Tag Archives: garden

Front porch planters

I felt adventurous: Having the rain barrel set up made my watering chore a lot easier. So easy, in fact, that I decided I could handle a couple more planters.

While I turned the back porch planters into a salad bar, the front porch was asking for something slightly more ornamental.

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But before I got to the growing part, I had to prepare a spot that would hold planters.

At some point, the previous owners poured a crude concrete cap with a round top over the graystone wing walls that frame the staircase to the left and right.

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This is a perfect location for planters, but I first had to cut and grind the round concrete top into a flat surface and mount a pressure treated board on it.

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The board bought me some extra width and served as the base for the next step: Extending the architrave profile from the column bases all the way across the wing wall. I had purchased some cedar boards that I milled and assembled into a matching profile. I chose cedar in the hope that it will age and turn a similar gray color to the limestone.

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Mirroring the existing profile required a fair bit of planing to match up all lines. Thanks to our friend Job, I had become a proud owner of a handful of quality planes, and knew how to keep the sharp. And let me tell you, a good tool is half the battle!

I was doing the milling and planing close by, in front of the house, and always had a few kids stop by wondering what I was doing. But once I whipped out the plane, I had a real audience with jaws wide open. This was something the kids had not seen before.

I asked them to pick us some of the shavings and smell it – smell the cedar. That caused a real sensation. I think every single kid took some shavings home with them. I put the rest in containers and placed it in our closets.

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To make sure the planters don’t get blown or knocked over, I assembled two boxes (also cedar) that would hold them in place.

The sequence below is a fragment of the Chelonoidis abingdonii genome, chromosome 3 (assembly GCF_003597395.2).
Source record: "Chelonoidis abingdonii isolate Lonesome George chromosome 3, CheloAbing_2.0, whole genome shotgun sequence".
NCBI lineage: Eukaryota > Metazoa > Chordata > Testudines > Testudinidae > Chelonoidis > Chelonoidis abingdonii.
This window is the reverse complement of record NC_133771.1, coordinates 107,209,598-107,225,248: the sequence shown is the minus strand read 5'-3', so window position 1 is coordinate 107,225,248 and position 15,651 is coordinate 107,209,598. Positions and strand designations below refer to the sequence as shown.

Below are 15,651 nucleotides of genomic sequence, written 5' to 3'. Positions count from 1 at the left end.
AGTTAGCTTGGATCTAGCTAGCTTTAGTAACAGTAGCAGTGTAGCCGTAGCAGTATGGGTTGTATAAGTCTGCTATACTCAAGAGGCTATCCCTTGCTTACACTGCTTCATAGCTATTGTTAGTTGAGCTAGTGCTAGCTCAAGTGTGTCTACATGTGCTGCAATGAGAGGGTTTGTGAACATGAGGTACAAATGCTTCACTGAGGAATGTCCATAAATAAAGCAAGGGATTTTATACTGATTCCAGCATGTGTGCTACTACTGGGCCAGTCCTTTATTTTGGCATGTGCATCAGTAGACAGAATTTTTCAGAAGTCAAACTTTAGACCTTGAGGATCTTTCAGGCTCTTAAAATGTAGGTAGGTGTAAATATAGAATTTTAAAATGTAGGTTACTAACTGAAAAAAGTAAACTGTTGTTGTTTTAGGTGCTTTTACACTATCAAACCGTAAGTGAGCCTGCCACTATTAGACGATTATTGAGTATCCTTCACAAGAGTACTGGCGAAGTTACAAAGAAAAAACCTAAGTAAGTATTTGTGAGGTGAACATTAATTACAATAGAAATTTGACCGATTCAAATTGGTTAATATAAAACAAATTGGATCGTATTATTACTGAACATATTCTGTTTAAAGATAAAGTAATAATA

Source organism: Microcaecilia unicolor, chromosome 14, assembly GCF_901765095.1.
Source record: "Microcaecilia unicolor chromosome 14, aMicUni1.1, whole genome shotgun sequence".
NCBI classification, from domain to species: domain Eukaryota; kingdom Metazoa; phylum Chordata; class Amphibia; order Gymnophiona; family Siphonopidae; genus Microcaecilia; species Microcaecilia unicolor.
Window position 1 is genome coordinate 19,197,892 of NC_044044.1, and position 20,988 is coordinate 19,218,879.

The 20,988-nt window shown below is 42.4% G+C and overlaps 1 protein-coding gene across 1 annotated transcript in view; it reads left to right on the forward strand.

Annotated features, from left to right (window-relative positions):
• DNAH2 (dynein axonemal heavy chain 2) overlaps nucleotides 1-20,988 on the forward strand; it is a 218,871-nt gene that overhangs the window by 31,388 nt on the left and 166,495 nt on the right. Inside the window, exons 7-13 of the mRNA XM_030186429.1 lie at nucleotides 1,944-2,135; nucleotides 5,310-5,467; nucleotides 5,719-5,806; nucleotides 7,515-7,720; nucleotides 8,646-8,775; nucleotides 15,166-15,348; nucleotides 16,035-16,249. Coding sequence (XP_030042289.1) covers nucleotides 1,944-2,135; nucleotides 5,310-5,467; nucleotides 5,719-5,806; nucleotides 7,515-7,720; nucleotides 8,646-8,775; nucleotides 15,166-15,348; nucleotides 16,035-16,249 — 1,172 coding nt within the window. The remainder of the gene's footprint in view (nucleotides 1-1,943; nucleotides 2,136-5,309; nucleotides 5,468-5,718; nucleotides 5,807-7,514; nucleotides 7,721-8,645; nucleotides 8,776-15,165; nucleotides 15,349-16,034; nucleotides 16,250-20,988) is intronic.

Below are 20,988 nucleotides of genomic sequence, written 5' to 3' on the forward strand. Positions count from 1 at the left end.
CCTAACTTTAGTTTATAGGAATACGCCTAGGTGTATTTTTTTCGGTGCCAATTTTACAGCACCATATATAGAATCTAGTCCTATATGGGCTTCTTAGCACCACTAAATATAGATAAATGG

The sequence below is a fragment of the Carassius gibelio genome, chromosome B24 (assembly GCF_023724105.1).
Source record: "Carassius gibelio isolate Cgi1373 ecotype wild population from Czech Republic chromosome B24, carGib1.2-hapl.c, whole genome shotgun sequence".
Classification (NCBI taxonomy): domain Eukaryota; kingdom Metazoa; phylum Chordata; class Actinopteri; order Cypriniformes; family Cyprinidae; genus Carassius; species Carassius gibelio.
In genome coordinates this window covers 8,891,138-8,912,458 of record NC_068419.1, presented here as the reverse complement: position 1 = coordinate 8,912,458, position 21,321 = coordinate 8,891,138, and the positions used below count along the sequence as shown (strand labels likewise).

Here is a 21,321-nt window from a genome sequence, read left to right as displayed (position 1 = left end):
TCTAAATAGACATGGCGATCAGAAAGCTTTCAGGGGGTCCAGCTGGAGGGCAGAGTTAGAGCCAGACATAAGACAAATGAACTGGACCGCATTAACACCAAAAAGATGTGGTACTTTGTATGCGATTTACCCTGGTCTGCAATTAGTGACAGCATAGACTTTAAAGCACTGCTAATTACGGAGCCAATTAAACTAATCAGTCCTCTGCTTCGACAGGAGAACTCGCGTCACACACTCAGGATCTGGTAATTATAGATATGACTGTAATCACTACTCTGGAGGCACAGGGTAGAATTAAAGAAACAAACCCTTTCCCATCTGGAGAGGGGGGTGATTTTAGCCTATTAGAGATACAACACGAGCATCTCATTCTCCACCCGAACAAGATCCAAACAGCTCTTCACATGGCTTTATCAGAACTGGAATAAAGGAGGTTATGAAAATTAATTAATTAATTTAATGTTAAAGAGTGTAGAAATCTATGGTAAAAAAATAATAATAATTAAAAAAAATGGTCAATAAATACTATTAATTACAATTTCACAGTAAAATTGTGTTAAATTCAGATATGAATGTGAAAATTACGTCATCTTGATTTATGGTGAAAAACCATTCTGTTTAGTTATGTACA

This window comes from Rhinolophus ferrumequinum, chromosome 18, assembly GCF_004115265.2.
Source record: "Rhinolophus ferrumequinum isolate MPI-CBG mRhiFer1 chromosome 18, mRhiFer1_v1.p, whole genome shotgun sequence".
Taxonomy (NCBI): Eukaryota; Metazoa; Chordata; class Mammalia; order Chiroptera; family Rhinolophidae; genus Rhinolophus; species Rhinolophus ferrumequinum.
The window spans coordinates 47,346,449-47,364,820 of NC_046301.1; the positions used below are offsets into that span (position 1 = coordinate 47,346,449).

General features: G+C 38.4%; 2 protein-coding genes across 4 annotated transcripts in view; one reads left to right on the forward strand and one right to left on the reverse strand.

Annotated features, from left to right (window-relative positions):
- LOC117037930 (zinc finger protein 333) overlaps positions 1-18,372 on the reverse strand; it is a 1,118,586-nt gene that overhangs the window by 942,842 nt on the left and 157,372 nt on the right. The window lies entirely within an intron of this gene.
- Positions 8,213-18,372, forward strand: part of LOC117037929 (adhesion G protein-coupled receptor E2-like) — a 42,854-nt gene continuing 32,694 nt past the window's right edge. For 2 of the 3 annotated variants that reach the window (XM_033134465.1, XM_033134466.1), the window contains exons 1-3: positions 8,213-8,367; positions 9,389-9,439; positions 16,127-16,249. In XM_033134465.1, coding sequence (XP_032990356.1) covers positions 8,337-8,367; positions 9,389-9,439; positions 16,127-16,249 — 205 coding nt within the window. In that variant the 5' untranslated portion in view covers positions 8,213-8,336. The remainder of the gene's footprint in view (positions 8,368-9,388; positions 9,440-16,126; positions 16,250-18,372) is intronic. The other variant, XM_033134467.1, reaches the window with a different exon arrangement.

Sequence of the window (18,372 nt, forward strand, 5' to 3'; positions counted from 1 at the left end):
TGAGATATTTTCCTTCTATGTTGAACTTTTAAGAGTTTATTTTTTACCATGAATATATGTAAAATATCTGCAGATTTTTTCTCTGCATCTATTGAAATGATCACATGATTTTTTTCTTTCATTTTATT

All that was missing were the actual plants. I opted for Nasturtium.

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These are very ornamental, yet edible. We love that nutty, yet spicy taste of pragmatism!

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Hickory, dickory, dock

I have been wielding the chainsaw quite a bit: On the mulberry in the front yard, on the tree of heaven next to the house, and most recently on the ash tree in the vacant lot. That left things out of whack and it is time to get back some balance – restore the yin and yang.

We didn’t have trees in our parkway by the street. That changed last year when we planted a small oak in front of the house. But I still wanted to find another tree for the parkway in front of the vacant lot.

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Lo and behold, I had the opportunity to salvage a tree for our parkway – although the salvaging operation may have been more like butchering.

One of my clients had a small hickory growing next to a big oak. To preserve the oak and keep it free from competition we had planned to remove the hickory. This fall, I asked my clients if they would mind me digging up and transplanting the hickory rather than cutting it down. My clients were gracious enough let me have a go at it.

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I wasn’t sure if I could get a viable root ball on that hickory because of its proximity to the oak. Fortunately, I didn’t have any big oak roots in the way.

But that was only half the struggle.

Do you know why hickories are rare to find in the nursery trade? Because they develop and rely on a taproot, which makes them notoriously difficult to transplant. And boy, did this sucker have a taproot – which I had to cut. This was the point where the transplanting turned into butchering.

On top of this, I had to drive with the tree in my truck 40 miles south. I tried to protect it from drying out as best as I could, and drove as slow as I could without causing pile up. Once back home I wished I would have opted for the quick death (i.e. cutting it down), rather than torturing that poor thing.